"I'm more likely to ask questions, to the doctor, the hospital, the insurance company," she said.

At the same time, Praetorius doubts the hospital price lists would help her much in the future. 

"I think people choose doctors, not hospitals," she said.

Counselors and calculators   

Hospitals know that the pricing information is difficult to understand and many let consumers know up front that they are going to get — at best — only a rough idea of what a procedure will cost.

On its website, Northwell posted these cautionary words:

"The chargemaster is not a helpful tool for patients to comparison shop between hospitals or to estimate out-of-pocket costs for health care services. Your own charges and out-of-pocket expenses will depend on the actual services you receive, the terms of your insurance coverage, and/or your eligibility for financial assistance."

The price lists particularly trouble Meredith Simonetti, vice president for revenue cycle at Catholic Health Services.

“It’s a deterrent,” she said. “My fear — and the whole health industry should fear — that patients are going to look at prices and defer health care needs and seeking out the care they may need because they cannot afford the cost of health care.”

Still, a number of hospitals are mindful that patients want to know what they can expect to pay and are taking steps to help them.

Northwell Health, NYU-Langone Health, Catholic Health Services and Stony Brook Medicine all have financial counselors, and most systems offer financial assistance programs, officials said.

In the case of nonemergency procedures, the hospitals collect insurance information beforehand so patients can be fairly certain of what they will have to pay, officials said. 

“We guide them along, and we do it ahead of time,” said Patti Drolet, vice president of revenue cycle operations at New Hyde Park-based Northwell Health.  “The patient already is full of anxiety the day of the surgery.”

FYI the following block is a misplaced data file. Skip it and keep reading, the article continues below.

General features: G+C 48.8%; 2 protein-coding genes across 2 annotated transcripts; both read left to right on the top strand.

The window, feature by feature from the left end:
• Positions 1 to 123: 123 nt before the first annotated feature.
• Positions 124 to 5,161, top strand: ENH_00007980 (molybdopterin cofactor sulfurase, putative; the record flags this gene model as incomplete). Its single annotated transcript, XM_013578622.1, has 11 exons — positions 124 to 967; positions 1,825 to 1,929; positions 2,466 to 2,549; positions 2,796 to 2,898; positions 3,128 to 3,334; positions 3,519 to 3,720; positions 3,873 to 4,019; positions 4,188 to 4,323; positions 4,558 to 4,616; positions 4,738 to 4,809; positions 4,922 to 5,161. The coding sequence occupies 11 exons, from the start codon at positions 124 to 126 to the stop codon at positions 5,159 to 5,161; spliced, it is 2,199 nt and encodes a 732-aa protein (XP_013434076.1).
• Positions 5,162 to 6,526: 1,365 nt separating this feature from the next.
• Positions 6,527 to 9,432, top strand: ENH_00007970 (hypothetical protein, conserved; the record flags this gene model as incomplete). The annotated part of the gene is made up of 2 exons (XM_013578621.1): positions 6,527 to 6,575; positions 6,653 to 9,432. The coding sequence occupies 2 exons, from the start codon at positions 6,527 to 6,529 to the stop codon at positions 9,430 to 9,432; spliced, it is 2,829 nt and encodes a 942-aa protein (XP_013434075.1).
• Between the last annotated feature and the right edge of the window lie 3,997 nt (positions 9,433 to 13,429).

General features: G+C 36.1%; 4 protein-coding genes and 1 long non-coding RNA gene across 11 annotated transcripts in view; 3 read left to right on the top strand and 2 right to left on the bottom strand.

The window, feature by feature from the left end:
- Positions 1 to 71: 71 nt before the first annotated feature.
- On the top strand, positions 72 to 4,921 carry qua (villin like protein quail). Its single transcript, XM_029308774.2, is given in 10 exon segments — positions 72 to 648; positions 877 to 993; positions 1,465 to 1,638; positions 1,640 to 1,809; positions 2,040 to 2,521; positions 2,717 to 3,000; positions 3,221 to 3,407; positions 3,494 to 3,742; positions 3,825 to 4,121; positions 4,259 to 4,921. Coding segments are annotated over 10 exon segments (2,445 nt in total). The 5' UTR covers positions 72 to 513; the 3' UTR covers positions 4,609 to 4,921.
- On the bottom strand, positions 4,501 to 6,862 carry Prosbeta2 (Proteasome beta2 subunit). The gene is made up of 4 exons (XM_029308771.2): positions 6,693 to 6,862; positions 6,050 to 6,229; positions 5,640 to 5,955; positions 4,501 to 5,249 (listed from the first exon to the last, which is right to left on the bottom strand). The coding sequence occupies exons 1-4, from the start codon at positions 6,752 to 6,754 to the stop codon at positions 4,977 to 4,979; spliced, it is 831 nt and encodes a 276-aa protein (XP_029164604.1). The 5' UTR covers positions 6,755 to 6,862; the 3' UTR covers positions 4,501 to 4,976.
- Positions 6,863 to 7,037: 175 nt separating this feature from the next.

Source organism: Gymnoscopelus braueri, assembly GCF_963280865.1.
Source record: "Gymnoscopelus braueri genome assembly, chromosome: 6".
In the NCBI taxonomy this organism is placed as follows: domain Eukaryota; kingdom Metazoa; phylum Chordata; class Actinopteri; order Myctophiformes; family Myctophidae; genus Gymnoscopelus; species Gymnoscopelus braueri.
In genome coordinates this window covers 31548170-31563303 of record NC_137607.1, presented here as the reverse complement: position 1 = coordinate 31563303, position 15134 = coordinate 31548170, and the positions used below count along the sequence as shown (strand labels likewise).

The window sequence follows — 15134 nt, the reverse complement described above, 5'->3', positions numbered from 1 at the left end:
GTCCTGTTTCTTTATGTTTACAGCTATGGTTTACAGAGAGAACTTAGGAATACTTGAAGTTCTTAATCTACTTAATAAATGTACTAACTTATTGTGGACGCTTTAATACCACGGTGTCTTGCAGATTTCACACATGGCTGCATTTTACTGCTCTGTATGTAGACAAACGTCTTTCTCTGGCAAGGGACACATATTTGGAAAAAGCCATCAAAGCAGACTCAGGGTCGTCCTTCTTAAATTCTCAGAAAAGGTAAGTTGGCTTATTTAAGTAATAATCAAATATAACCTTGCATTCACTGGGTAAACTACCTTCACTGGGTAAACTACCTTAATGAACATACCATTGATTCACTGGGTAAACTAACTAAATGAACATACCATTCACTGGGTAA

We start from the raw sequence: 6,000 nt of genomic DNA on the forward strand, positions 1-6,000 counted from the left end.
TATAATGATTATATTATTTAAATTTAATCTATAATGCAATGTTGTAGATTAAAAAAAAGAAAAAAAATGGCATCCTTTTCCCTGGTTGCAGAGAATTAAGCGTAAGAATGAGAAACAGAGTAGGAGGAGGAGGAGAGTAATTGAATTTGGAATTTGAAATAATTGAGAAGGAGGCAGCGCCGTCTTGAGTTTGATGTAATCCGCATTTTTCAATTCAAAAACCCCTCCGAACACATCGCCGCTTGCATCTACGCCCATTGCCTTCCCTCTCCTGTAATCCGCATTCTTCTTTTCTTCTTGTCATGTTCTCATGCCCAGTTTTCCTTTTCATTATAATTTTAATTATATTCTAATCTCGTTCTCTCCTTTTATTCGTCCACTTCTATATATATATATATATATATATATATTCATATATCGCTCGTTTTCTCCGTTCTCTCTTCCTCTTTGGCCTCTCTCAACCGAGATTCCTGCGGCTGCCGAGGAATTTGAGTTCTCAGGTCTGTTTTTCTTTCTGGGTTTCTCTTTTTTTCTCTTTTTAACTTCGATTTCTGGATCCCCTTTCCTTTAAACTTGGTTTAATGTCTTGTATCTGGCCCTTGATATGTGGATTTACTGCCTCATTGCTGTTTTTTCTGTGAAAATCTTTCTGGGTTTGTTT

Northwell Health's website has a personal expense calculator, which estimates cost based on a patient’s insurance. 

A patient selects his or her insurance company, the type of care, the procedure, the hospital and whether the procedure is inpatient or outpatient. 

The estimate is often a range because of the difference in plans such as deductibles, Northwell Health's Miller said. For example, a cardiac bypass patient insured by Empire Blue Cross Blue Shield would pay between $50 and $5,750 in out-of-pocket costs at North Shore University Hospital. 

Insurance companies have more complete information because they also reimburse physicians, anesthesiologists and others not directly employed by hospitals, said Fullerton, of Stony Brook Medicine.

And insurance companies will walk patients through various costs “and help consumers get a total [out-of-pocket] number that they could be looking at rather than making them do the math themselves," Leslie Moran, senior vice president for the New York Health Plan Association, which represents insurers.  

The reimbursement rates agreed on by a hospital and an insurer aren't available to the public, said both hospital and insurance officials.

There are, however, insurers that will release reimbursement rates to clients upon request and will help clients compare costs from hospital to hospital, the officials said.

United Healthcare, for example, releases its doctor and hospital costs to clients through an online tool or a telephone “advocate,” said Katherine Bisek, vice president of strategic initiatives for United Healthcare.

When comparison shopping, a client should understand that the difference in prices stems largely from the different reimbursement rates negotiated with each hospital, Bisek said.

And the price differences can be eye-popping. On Long Island, a knee MRI can vary from $180 to $4,450, and lumbar fusion back surgery can range from $13,610 to $117,390, according to United Healthcare data. 

For Gladd, the Sayville mother, all the talk about prices and comparison shopping goes only so far. A much more important concern for her is quality.  

"A lot of people associate price with quality. If you have a lower price, you might have lower quality," she said. "You don't want to sacrifice quality when it comes to health care."

Five ways to cut medical costs

Save on meds: Ask your doctor if you can switch to a generic brand or if there is a less expensive drug. And order through the mail.

Use your insurance: Get your annual physical to stay ahead of health problems. If your plan offers health advocates, talk with one. They can help you get the most of your benefits or manage a chronic condition like diabetes.

In or out: You’ll save money if your procedure can be done at an outpatient clinic instead of a hospital.

Go in-network: Choose providers who are in your insurer’s network. If not, you could end up paying more.

An apple a day: Take control and stay healthy. If you do, you stand a better chance of avoiding a hospital stay or a chronic condition.

Source: National Institutes of Health